"There is sometimes a dearth of talent here in Howard County," Ball said. "We have such highly educated folks, highly ranked school systems, there are businesses bursting at the seams, but they're looking for more workforce."

One of the ways Ball is working to attract talent to the county is by improving transportation systems for people to get to work without driving a car. He said his administration has reduced wait times for buses and has provided a record amount of funding for bike infrastructure. 

"The workforce of tomorrow, a lot of millennials like biking and this live-work-play environment, which frankly is better for the environment," Ball said. "These companies who will want to be added to our economic development ecosystem from around the region and the country look for things like transportation infrastructure. We have learned that we need to do a better job with that."

Howard Hughes' Greg Fitchitt, Clyde's Restaurant Group's Tom Meyer, Inner Arbor Trust's Nina Basu, Downtown Columbia Arts and Culture's Darin Atwater, Howard Hughes' Vanessa Rodriguez and Fox Architects' Derek Wood
Howard Hughes' Greg Fitchitt, Clyde's Restaurant Group's Tom Meyer, Inner Arbor Trust's Nina Basu, Downtown Columbia Arts and Culture's Darin Atwater, Howard Hughes' Vanessa Rodriguez and Fox Architects' Derek Wood

Fitchitt also said the county needs to improve its transportation infrastructure. He said he is pushing the county to build a bus rapid transit system that would connect Downtown Columbia with Silver Spring — and the D.C. metro system — to the south and Baltimore-Washington International Airport to the east.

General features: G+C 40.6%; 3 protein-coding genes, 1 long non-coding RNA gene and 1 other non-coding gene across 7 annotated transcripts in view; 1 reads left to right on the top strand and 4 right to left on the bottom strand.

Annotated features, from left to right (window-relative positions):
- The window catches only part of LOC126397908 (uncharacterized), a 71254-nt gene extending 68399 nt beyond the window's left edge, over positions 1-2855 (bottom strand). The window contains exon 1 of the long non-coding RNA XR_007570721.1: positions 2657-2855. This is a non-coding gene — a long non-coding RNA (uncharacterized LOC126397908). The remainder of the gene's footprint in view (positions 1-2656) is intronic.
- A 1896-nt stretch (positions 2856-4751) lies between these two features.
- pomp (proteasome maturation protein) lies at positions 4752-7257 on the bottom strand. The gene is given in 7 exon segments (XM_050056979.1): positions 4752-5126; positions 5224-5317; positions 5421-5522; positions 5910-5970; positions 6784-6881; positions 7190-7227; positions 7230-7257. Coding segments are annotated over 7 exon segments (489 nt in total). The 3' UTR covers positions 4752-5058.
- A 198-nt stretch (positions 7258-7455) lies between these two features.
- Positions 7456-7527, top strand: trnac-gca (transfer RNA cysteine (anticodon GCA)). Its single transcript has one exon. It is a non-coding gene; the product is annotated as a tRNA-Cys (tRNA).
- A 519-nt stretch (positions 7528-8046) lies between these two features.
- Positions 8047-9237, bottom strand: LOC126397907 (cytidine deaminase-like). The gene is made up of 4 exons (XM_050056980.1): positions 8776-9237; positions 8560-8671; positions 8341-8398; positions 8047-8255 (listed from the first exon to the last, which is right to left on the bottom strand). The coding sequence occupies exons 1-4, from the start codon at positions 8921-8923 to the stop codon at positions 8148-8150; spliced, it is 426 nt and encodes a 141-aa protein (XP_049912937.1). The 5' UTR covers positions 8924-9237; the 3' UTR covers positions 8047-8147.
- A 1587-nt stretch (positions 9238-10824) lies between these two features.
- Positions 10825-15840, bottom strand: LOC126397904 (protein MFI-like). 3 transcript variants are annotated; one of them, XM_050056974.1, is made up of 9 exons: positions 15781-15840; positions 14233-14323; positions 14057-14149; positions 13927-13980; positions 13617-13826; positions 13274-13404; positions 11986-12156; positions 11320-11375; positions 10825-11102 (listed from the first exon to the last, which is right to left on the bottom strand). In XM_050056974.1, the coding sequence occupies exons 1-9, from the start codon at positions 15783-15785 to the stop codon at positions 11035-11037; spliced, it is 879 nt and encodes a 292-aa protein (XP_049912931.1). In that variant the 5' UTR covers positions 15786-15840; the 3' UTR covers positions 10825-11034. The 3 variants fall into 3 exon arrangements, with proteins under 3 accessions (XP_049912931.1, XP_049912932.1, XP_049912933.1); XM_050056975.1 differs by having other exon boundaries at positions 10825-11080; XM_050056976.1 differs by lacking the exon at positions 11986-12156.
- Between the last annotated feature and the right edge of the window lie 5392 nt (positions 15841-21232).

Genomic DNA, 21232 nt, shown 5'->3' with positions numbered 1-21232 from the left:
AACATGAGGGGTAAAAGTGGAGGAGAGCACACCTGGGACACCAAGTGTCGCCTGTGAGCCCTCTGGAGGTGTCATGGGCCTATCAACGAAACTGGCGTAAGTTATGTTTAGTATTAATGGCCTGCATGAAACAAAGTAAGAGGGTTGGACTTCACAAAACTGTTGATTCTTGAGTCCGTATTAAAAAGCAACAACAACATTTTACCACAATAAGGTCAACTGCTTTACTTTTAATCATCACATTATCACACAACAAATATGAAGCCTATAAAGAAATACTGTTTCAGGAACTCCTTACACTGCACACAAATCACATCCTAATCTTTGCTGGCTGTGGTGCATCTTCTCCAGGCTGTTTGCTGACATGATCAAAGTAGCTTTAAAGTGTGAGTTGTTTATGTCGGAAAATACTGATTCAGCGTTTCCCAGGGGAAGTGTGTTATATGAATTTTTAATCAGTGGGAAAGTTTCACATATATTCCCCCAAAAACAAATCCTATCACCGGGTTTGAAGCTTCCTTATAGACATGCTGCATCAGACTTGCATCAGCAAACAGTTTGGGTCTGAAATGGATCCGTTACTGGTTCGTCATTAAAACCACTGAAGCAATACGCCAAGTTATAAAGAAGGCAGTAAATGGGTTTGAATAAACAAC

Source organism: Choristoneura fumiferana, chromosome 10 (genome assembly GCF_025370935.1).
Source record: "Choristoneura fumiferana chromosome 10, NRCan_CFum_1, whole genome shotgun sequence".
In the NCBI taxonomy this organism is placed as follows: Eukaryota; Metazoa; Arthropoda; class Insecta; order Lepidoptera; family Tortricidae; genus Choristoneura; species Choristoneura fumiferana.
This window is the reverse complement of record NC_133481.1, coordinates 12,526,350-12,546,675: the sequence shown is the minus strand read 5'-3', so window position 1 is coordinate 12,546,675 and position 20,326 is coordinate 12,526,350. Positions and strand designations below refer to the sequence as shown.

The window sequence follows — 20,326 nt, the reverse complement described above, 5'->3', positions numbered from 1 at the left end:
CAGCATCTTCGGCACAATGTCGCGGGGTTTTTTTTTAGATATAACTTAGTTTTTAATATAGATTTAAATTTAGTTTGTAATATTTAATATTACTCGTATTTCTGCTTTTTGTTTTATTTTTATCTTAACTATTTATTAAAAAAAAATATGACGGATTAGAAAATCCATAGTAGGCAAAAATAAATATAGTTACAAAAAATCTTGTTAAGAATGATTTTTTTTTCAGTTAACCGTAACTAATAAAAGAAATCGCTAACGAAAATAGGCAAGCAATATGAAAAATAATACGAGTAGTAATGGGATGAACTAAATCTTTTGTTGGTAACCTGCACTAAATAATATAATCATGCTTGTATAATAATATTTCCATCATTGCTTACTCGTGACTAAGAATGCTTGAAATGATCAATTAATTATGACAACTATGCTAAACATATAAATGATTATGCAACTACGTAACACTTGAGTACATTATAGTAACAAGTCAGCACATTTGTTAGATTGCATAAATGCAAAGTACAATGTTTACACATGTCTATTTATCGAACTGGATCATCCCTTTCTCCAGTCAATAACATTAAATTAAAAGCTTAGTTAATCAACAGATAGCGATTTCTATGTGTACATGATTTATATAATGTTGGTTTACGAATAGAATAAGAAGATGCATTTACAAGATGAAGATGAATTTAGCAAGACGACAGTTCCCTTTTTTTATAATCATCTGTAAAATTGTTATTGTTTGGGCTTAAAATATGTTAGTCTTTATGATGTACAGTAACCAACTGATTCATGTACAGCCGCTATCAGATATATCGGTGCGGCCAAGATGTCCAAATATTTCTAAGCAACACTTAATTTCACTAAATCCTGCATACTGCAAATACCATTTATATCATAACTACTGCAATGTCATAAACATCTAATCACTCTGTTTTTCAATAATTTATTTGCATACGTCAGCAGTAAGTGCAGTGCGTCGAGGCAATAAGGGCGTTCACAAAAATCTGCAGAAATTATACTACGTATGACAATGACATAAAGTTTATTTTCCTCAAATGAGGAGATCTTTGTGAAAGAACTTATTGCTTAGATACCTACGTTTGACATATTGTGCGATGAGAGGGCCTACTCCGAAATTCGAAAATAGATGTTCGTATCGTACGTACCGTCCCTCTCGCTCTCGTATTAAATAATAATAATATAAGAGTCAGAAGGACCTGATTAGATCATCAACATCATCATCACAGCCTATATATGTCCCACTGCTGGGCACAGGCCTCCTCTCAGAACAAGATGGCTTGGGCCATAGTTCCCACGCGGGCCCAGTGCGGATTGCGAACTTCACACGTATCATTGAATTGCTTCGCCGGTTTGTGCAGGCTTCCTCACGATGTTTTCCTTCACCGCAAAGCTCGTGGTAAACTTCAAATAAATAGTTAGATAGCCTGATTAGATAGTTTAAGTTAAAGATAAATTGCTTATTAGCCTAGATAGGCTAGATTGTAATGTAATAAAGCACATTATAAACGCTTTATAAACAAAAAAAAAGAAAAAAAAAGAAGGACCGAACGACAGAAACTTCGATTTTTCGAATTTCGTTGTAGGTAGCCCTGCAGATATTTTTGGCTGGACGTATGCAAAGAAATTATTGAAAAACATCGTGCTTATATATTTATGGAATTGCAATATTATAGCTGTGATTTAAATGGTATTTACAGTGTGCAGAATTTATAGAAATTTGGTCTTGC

"We have tremendous assets here in Howard County and in Downtown Columbia, but our weakest link is transportation," Fitchitt said. "Our best hope for real mass transit is bus rapid transit from Silver Spring to Downtown Columbia to BWI with stops along the way. That could be a very meaningful mass transit connection."

Howard County Economic Development Authority's Larry Twele, Edgemoor's Brian Dugan, Hogan Cos.' Tim Hogan and Howard County's Nikki Griffith
Howard County Economic Development Authority's Larry Twele, Edgemoor's Brian Dugan, Hogan Cos.' Tim Hogan and Howard County's Nikki Griffith

New employees who would move to the county not only need a way to get to work, they need a place to live. Like many parts of the country, Howard County faces backlash from existing residents opposed to new housing development.

Hogan Cos. President Tim Hogan, who works with developers in Howard County to plan and entitle new projects, said some developers are worried about the ability to get new housing approved going forward. 

"One of the problem areas on the map here in Howard County that we hear a lot from our clients is a little bit of uncertainty looking out the next few years," Hogan said. "There is certainly a lot of NIMBYism, for lack of a better word, where folks are fearful of change."

Hogan, the younger brother of Maryland Gov. Larry Hogan, said existing residents enjoy the quality of life of Howard County and fear that new development could change it. But he said it is important for people to embrace change and allow new housing development to achieve the county's goals of creating a larger, more diverse workforce. 

"What happens is when you restrict that housing supply, pricing goes up and you're pricing people out," Hogan said. "As a result, you don't have the ability for your workers to live near their job, so perhaps they're not going to do a long commute to get here. You need those jobs and you need that workforce."